Flutter provide a wide range of widgets to customize your layout, most of which can be found here. However if you are like me and you don’t want to miss anything related to flutter you probably have seen a few interesting widget names. In this article I will be talking about one of these widgets,the
What the Flow Widget is NOT?
This is just a quick note before we get started if you have a Java background you may have heard of the flow layout which usually arranges components in an LRT/RTL flow, much like lines of text in a paragraph. In flutter, this is done using the Wrap widget leaving
flow to serve a different purpose when it comes to layout in Flutter.
Simple Flow Example
Let’s first start with the simplest example of the Flow widget. Once we have a basic understanding, we will look at it in greater detail and play a little more with it:
buildItem method return a simple circle with the number passed as an argument
SampleFlowDelegate is where all the fun happens
Run this piece of code and you will see just one item on the screen. This on-screen item is actually the last item. At this point, you might be thinking that the
Flow widget operates similar to
Stack. In someways, yes, they do have a few similar aspects such as the order in which the widgets are drawn. This is the reason we are only able to see the last item in our example.
So Why the Flow Layout
One good reason for using flow is it is optimized for transformation matrices, allowing you to do many kinds of crazy transformation without fear of losing performance. This is the key difference from the
Stack widget. Unlike
Stack which does all positioning and sizing during the layout phase, with
Flow,we can avoid the build phase (I will talk about that later).
This is a simple example I made while I was experimenting with this widget
Let’s try to make this layout where you can stack children on top of each other and when you double click on one of them it will expand:
Step 1: Stack children gradually
To achieve this, we need to get the size of the current child. We can easily do this using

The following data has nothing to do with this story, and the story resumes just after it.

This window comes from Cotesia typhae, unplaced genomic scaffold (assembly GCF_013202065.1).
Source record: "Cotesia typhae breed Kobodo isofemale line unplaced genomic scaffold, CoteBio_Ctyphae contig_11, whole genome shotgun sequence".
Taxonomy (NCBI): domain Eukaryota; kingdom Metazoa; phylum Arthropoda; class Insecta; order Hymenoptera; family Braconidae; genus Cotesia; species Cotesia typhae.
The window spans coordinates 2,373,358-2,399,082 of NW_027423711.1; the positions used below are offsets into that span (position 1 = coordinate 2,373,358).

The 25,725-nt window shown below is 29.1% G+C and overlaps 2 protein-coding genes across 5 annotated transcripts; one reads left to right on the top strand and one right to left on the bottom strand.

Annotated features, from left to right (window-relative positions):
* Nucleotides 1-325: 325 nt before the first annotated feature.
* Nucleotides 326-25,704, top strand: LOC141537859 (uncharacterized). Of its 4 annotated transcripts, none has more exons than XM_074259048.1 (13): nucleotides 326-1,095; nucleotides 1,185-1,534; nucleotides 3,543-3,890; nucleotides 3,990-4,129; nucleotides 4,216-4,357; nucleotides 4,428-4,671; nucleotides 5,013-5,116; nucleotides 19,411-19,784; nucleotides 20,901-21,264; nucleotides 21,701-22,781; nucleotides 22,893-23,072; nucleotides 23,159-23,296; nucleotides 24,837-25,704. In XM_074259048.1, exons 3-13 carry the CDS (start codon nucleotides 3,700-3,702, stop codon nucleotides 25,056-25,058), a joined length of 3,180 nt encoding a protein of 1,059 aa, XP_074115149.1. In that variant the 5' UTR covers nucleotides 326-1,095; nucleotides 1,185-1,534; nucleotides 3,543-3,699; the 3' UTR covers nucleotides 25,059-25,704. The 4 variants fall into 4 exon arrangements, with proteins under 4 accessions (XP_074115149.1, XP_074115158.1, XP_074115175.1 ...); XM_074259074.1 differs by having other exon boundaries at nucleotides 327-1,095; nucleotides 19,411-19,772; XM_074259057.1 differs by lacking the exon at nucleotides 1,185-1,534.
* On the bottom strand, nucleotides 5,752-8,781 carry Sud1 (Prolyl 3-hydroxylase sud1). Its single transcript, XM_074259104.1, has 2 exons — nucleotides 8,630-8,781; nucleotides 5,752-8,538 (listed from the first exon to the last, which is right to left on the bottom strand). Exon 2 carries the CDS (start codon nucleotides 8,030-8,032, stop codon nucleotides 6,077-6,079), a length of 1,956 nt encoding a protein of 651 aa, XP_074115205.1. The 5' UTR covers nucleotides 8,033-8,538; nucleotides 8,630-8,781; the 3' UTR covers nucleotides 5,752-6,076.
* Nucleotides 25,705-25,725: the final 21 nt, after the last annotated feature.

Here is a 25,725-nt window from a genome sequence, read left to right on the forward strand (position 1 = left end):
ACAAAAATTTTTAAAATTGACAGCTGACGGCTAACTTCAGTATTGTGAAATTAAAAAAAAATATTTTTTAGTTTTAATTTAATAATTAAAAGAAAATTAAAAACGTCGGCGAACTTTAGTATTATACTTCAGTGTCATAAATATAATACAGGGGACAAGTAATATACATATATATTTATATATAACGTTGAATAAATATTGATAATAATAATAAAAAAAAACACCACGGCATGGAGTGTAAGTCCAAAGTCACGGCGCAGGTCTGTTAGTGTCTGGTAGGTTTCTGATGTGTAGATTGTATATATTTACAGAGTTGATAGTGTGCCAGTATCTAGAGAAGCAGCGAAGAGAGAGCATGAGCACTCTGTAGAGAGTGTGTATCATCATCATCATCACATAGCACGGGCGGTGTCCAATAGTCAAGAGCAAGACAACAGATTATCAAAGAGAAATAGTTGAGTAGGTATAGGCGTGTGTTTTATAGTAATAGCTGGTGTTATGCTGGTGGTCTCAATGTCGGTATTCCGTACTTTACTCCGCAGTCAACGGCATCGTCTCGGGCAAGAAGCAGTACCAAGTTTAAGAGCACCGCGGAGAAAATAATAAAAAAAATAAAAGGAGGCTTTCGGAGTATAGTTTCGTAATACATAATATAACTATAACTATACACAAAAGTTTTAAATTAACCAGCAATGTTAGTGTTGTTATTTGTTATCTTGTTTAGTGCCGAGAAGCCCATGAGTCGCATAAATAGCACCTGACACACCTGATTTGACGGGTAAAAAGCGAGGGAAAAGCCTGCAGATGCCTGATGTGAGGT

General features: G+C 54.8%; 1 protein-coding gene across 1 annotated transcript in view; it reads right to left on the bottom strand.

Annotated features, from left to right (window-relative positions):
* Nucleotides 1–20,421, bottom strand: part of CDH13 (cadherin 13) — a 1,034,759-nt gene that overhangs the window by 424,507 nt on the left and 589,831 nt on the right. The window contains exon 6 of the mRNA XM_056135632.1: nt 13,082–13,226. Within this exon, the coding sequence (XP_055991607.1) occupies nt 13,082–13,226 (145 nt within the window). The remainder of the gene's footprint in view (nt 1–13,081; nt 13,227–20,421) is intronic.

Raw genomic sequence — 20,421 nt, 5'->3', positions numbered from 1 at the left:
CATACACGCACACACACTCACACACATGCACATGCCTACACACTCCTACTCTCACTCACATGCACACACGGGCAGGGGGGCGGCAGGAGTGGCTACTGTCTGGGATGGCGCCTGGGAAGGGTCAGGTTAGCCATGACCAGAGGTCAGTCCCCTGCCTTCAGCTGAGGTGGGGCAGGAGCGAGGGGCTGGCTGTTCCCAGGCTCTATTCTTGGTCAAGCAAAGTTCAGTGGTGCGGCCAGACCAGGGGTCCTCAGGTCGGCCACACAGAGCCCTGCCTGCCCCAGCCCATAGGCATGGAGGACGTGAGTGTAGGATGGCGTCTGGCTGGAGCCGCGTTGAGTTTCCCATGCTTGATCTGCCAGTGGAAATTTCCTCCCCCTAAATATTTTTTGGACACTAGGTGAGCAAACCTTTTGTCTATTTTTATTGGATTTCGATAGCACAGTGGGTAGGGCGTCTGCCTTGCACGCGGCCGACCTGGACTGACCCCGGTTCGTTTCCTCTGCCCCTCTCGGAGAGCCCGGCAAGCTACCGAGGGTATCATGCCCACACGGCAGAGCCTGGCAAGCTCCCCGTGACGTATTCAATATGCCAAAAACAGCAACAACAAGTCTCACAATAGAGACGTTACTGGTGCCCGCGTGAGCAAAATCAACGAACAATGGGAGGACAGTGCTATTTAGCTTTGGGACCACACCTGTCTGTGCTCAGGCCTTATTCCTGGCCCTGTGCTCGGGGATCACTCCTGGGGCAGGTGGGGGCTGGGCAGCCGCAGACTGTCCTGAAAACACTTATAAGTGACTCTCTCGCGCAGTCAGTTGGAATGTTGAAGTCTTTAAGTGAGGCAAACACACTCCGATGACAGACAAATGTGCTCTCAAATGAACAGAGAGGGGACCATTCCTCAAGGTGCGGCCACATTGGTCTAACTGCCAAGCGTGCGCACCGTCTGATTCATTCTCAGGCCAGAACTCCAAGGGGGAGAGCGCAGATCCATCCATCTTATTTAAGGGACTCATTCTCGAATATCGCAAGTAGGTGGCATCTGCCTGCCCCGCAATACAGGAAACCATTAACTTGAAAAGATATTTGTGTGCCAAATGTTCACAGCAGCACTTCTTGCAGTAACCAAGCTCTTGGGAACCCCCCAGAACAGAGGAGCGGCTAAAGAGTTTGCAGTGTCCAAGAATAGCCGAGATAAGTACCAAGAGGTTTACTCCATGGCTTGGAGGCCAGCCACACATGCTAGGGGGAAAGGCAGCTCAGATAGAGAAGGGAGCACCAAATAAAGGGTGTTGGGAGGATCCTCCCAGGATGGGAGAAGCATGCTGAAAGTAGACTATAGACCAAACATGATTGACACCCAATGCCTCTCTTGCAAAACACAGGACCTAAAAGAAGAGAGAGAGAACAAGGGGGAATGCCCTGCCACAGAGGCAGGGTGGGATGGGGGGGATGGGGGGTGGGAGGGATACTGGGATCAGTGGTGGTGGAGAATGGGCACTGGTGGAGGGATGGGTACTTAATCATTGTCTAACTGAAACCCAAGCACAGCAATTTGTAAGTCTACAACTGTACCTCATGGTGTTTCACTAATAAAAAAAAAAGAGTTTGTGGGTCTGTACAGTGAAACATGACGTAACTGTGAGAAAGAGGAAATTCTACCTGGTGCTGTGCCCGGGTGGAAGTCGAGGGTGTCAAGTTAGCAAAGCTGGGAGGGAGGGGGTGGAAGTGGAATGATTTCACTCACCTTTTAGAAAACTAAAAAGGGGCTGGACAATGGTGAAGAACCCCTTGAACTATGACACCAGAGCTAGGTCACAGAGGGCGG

context.getChildSize(i). Now, we multiply the height by 0.1 to get that nice effect. You can change the value to 0.5 or 0.9 to see how they layout will look.
Step 2: Animate the children
And here the power of the Flow layout shines because of the
FlowDelegate accepts an optional
repaint arguments of type
Listenable. This listenable will reprint the
Flow whenever the listeners are notified.
Step 3: Create the animation
There is nothing special here and I will link the full source code at the end of this article so you will see all the boilerplate:
Step 4: Animate on Tap / DoubleTap
Just wrap the item in
buildItem method with a
GestureDetector and set
onDoubleTap like this
And the final step is to pass the animation to the delegate
delegate: SampleFlowDelegate(openAnimation: openAnimation)
As some of you might know, we only have 16 ms to draw each frame. If we take longer than 16 ms, our app will being to drop frames, causing the UI to stutter resulting in a poor user experience. For modern devices, this is not a problem however for lower end devices try to render complex animations might be difficult. Since flow delegate repaint when the animation ticks,we save a few milliseconds.
Below is a comparison is using the previous example:
1) SetState to build when the animation ticks
2) Repaint when the animation ticks
And as you can see we eliminated the build phase completely here
So to wrap up,
Flow doesn't give you anything that you can’t get with “normal” widgets however, when it comes to animations and re-positioning widgets using translations, it does provide optimal performance.
If you’d like to give it a try check out this simple code from the example show in earlier.